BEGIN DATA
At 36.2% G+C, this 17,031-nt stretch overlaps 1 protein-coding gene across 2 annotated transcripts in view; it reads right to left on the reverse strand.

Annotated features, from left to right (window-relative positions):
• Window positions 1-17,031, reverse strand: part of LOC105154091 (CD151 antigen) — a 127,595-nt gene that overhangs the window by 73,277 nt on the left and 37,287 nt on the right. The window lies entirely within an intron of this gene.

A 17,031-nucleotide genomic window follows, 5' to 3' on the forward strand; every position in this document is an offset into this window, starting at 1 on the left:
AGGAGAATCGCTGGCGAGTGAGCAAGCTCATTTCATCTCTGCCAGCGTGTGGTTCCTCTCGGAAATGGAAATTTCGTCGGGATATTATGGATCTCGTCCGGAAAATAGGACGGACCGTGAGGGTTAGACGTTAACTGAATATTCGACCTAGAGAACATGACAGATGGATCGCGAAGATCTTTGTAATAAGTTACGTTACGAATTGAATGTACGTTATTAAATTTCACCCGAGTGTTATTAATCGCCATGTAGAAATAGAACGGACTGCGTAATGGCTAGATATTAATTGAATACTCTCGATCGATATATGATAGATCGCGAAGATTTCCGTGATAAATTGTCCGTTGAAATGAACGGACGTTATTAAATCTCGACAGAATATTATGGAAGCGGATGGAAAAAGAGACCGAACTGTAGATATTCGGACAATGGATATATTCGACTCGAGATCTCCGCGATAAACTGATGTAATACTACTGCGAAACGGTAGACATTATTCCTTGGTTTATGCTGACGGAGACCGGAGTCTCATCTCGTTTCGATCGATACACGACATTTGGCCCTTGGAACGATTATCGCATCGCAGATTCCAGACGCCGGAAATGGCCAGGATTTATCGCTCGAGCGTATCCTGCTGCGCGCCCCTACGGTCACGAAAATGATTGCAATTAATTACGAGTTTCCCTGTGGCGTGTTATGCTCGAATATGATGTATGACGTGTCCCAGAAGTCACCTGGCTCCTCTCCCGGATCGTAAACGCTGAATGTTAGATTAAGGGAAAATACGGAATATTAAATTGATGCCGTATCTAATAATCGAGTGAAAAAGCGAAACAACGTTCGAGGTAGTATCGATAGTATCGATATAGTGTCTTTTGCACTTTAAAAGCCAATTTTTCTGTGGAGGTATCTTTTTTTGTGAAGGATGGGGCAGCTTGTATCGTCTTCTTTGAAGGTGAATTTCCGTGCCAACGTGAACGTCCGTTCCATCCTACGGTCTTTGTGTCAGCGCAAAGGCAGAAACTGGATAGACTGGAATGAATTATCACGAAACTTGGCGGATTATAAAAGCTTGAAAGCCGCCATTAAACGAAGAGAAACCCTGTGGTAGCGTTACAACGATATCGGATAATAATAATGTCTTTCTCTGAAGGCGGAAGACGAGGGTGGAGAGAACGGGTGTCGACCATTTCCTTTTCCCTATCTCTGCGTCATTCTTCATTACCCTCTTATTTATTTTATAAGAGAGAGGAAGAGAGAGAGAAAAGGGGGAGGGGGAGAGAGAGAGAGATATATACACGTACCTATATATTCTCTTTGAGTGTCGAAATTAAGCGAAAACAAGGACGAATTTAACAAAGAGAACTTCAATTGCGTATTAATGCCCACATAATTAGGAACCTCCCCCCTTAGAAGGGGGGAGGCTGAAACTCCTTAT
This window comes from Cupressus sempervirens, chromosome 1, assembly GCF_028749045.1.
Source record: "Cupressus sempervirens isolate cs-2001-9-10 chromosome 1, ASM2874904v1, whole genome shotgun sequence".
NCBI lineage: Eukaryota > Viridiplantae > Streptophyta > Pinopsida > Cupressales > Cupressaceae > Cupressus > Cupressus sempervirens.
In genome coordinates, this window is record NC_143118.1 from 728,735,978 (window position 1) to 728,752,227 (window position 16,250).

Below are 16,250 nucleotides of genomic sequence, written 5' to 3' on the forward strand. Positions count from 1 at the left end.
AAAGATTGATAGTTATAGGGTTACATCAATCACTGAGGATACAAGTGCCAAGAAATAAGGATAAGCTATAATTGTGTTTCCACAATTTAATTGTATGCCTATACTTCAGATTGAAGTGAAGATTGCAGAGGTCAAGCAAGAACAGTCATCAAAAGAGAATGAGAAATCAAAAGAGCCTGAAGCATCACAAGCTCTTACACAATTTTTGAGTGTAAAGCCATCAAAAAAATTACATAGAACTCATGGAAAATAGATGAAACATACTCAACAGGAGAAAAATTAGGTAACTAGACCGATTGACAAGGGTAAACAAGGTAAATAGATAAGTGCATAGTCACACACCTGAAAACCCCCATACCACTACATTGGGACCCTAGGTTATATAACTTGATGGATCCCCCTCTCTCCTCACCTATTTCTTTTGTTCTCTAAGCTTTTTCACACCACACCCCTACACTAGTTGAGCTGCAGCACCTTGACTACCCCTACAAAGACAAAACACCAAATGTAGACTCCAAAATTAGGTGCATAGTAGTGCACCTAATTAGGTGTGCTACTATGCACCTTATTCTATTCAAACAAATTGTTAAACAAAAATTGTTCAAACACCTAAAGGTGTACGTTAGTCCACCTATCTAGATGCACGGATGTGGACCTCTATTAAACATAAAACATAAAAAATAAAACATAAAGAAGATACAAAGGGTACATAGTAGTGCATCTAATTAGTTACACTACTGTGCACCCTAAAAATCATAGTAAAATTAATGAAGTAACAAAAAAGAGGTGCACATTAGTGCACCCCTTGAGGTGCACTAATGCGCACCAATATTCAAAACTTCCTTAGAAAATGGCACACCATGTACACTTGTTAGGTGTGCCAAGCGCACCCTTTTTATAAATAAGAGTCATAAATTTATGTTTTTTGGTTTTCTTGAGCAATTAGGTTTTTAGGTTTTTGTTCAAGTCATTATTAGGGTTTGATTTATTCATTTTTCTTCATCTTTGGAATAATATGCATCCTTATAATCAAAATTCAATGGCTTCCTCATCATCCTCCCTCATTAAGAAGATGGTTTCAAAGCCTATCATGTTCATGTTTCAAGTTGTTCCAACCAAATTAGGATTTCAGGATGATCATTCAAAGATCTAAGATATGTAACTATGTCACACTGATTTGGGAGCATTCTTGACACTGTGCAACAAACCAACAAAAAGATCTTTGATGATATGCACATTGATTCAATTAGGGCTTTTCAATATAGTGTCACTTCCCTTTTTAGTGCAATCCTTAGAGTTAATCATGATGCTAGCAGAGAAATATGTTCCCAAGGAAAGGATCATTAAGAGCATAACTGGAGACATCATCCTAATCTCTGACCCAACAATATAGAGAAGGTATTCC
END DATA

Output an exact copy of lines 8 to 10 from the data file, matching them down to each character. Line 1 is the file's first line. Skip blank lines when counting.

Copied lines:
NCBI lineage: Eukaryota > Viridiplantae > Streptophyta > Pinopsida > Cupressales > Cupressaceae > Cupressus > Cupressus sempervirens.
In genome coordinates, this window is record NC_143118.1 from 728,735,978 (window position 1) to 728,752,227 (window position 16,250).

Below are 16,250 nucleotides of genomic sequence, written 5' to 3' on the forward strand. Positions count from 1 at the left end.